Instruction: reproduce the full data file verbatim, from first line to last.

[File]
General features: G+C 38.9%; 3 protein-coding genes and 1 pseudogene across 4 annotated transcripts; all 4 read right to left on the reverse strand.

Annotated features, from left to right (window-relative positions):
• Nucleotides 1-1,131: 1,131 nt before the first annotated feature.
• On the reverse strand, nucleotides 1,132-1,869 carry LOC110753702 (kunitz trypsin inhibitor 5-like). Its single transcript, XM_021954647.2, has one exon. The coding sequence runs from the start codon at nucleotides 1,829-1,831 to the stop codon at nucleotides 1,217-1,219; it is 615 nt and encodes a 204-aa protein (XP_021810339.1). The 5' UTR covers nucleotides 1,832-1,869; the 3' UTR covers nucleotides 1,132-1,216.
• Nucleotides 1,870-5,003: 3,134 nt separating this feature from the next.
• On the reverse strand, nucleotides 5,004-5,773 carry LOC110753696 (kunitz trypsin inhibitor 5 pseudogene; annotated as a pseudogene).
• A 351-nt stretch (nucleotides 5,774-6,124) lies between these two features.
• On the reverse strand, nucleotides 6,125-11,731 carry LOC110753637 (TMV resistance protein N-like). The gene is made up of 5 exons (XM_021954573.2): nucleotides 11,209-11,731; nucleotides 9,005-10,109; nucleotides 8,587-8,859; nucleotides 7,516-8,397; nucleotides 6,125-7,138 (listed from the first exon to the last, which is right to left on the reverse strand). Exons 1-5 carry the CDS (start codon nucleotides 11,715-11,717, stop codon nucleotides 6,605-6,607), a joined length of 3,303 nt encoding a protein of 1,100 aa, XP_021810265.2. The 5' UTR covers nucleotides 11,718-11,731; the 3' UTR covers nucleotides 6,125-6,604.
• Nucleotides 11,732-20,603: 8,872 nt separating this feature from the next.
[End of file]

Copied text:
General features: G+C 38.9%; 3 protein-coding genes and 1 pseudogene across 4 annotated transcripts; all 4 read right to left on the reverse strand.

Annotated features, from left to right (window-relative positions):
• Nucleotides 1-1,131: 1,131 nt before the first annotated feature.
• On the reverse strand, nucleotides 1,132-1,869 carry LOC110753702 (kunitz trypsin inhibitor 5-like). Its single transcript, XM_021954647.2, has one exon. The coding sequence runs from the start codon at nucleotides 1,829-1,831 to the stop codon at nucleotides 1,217-1,219; it is 615 nt and encodes a 204-aa protein (XP_021810339.1). The 5' UTR covers nucleotides 1,832-1,869; the 3' UTR covers nucleotides 1,132-1,216.
• Nucleotides 1,870-5,003: 3,134 nt separating this feature from the next.
• On the reverse strand, nucleotides 5,004-5,773 carry LOC110753696 (kunitz trypsin inhibitor 5 pseudogene; annotated as a pseudogene).
• A 351-nt stretch (nucleotides 5,774-6,124) lies between these two features.
• On the reverse strand, nucleotides 6,125-11,731 carry LOC110753637 (TMV resistance protein N-like). The gene is made up of 5 exons (XM_021954573.2): nucleotides 11,209-11,731; nucleotides 9,005-10,109; nucleotides 8,587-8,859; nucleotides 7,516-8,397; nucleotides 6,125-7,138 (listed from the first exon to the last, which is right to left on the reverse strand). Exons 1-5 carry the CDS (start codon nucleotides 11,715-11,717, stop codon nucleotides 6,605-6,607), a joined length of 3,303 nt encoding a protein of 1,100 aa, XP_021810265.2. The 5' UTR covers nucleotides 11,718-11,731; the 3' UTR covers nucleotides 6,125-6,604.
• Nucleotides 11,732-20,603: 8,872 nt separating this feature from the next.